This collaborative project provides a channel for artists to claim excavated clay, a byproduct of construction and industry, and put it to use in their work. 

“In the time it takes to read this article, 552 tonnes of excavation waste from the construction sector will have been sent to landfill in the UK.”1 Golden Earth Studio was born to bridge the gap between the construction industry and artists to explore creative ways to draw attention to this statistic. Our vision is to create value and discussions around a material that is typically discarded so that natural resources can be preserved. 

Seeking a New Resource 

Within the ceramics community, commercial bodies are predominately used. These will typically be composed of multiple finite minerals, that have been extracted and processed in various locations, before making their way to a studio or factory. Extraction of mined and quarried minerals often has negative social and ecological impacts, as experienced in the Kollam region in India. The community can no longer economically rely on the ceramics industry due to the scarcity of clay needed to manufacture bricks, yet cannot return to agriculture as a means of income as the land has been severely damaged by clay extraction.2 With a ceramic practice based in London—a city built on clay—the idea of working with a body using minerals sourced from all corners of the world, with a monumental amount of CO2 associated with transport, seemed a contradiction. 

Seeking materials with fewer miles, I began to engage with construction projects local to my studio. Identifying an abundance of clay as a byproduct from the excavation process, I wiggled my way via lots of emails to collect samples from sites to process and test. A few firings later, I had confirmed this clay was perfect for a ceramic body. My practice is solely focused on building symbiotic relationships with various industries, to establish a way of working without depletion. None has been more challenging than the construction industry. Establishing a consistent ongoing partnership was initially more work than reward. Not only were there challenges with syncing the timing of their process with my practice, but it was the navigation of legislations, and health and safety protocols that are predominant throughout their on-site work, that constantly faced me with barriers.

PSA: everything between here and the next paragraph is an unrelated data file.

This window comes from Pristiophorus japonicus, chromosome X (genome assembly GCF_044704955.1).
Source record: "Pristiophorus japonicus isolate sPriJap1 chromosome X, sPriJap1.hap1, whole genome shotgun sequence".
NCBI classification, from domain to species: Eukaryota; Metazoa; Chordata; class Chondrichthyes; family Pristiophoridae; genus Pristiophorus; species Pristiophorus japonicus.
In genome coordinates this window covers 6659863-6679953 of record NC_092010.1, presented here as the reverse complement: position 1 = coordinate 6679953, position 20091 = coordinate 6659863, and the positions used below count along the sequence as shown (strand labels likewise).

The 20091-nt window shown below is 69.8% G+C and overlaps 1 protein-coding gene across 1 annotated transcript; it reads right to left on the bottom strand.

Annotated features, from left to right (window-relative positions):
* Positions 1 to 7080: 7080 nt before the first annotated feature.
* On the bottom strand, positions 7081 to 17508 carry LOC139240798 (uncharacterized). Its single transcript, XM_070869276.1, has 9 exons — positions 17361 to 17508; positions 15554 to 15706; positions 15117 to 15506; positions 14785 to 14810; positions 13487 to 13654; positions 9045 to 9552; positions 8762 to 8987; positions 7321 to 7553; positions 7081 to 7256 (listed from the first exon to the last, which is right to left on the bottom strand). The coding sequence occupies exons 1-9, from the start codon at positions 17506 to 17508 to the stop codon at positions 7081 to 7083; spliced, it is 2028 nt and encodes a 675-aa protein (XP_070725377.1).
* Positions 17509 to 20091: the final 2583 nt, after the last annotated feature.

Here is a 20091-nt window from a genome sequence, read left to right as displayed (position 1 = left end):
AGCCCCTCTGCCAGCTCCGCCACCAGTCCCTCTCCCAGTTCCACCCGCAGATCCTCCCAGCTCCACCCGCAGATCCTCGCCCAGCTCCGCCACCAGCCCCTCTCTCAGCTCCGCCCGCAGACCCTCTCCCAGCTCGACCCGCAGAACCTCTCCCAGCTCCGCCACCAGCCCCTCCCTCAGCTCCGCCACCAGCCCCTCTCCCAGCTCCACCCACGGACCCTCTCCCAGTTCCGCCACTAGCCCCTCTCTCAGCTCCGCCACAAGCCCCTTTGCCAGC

1 Excavation from a property development in SW19 5DG, exposing clay formed 50 million years ago in the Eocene Age. 2 Excavation from a property development in SW19 5DG, exposing clay formed 50 million years ago in the Eocene Age (alternate view).

Whilst I understand why these protocols are in place to protect the wellbeing and lives of workers, I also believe one must re-evaluate these regulations to consider environmental impact. As with every industry, standards of practice need to evolve over time. Environmental and social factors must be acknowledged and addressed to ensure sending materials to a landfill is the last resort. As a consumer of clay, it felt frustrating to repeatedly work toward overcoming these boundaries to intercept the material. For the construction industry, disposing of excavation waste is a costly process due to the volume and weight. Some waste is sometimes discarded illegally to avoid disposal costs. 

Forming Golden Earth Studio 

Crossing paths with Gabriel Lau, a property developer from London, overcoming this barrier began to feel possible. Our conversation revolved around the crossover of clay in the industries we worked within, and the challenges previously faced in building symbiotic relationships. With a shared mindset and ambition to change what felt like a broken industry, we formed Golden Earth Studio and developed an action plan. Our first intervention began at Lau’s property developments in Wimbledon, London, facilitated through his company Golden Earth Developments. We gathered a team and tools and moved on site to process the excavated clay, ensuring we worked around the parameters required by the site manager.